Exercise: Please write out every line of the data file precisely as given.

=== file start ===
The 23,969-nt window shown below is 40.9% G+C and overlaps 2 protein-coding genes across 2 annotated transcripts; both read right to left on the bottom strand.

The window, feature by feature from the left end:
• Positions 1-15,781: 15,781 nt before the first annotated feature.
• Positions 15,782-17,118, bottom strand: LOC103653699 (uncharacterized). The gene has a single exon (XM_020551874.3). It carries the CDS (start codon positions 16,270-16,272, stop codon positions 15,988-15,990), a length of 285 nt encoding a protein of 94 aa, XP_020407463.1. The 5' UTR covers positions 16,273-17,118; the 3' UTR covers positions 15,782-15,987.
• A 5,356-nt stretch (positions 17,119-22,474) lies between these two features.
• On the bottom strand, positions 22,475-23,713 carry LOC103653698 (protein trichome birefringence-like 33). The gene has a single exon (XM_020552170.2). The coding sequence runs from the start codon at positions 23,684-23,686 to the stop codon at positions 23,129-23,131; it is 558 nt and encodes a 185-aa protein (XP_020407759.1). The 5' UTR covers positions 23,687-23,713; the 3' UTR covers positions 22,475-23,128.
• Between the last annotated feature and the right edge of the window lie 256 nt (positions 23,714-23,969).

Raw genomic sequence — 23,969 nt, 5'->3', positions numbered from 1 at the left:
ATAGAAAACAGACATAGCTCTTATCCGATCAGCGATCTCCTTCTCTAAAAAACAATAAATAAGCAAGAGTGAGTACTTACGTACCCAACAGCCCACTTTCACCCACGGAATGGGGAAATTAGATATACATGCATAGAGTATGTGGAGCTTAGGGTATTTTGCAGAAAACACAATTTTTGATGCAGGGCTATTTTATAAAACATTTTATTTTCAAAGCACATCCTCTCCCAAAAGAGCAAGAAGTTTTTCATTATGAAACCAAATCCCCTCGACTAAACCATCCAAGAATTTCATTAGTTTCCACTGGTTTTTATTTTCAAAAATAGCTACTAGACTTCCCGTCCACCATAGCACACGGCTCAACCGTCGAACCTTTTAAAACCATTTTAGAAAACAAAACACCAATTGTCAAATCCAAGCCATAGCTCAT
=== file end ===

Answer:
The 23,969-nt window shown below is 40.9% G+C and overlaps 2 protein-coding genes across 2 annotated transcripts; both read right to left on the bottom strand.

The window, feature by feature from the left end:
• Positions 1-15,781: 15,781 nt before the first annotated feature.
• Positions 15,782-17,118, bottom strand: LOC103653699 (uncharacterized). The gene has a single exon (XM_020551874.3). It carries the CDS (start codon positions 16,270-16,272, stop codon positions 15,988-15,990), a length of 285 nt encoding a protein of 94 aa, XP_020407463.1. The 5' UTR covers positions 16,273-17,118; the 3' UTR covers positions 15,782-15,987.
• A 5,356-nt stretch (positions 17,119-22,474) lies between these two features.
• On the bottom strand, positions 22,475-23,713 carry LOC103653698 (protein trichome birefringence-like 33). The gene has a single exon (XM_020552170.2). The coding sequence runs from the start codon at positions 23,684-23,686 to the stop codon at positions 23,129-23,131; it is 558 nt and encodes a 185-aa protein (XP_020407759.1). The 5' UTR covers positions 23,687-23,713; the 3' UTR covers positions 22,475-23,128.
• Between the last annotated feature and the right edge of the window lie 256 nt (positions 23,714-23,969).

Raw genomic sequence — 23,969 nt, 5'->3', positions numbered from 1 at the left:
ATAGAAAACAGACATAGCTCTTATCCGATCAGCGATCTCCTTCTCTAAAAAACAATAAATAAGCAAGAGTGAGTACTTACGTACCCAACAGCCCACTTTCACCCACGGAATGGGGAAATTAGATATACATGCATAGAGTATGTGGAGCTTAGGGTATTTTGCAGAAAACACAATTTTTGATGCAGGGCTATTTTATAAAACATTTTATTTTCAAAGCACATCCTCTCCCAAAAGAGCAAGAAGTTTTTCATTATGAAACCAAATCCCCTCGACTAAACCATCCAAGAATTTCATTAGTTTCCACTGGTTTTTATTTTCAAAAATAGCTACTAGACTTCCCGTCCACCATAGCACACGGCTCAACCGTCGAACCTTTTAAAACCATTTTAGAAAACAAAACACCAATTGTCAAATCCAAGCCATAGCTCAT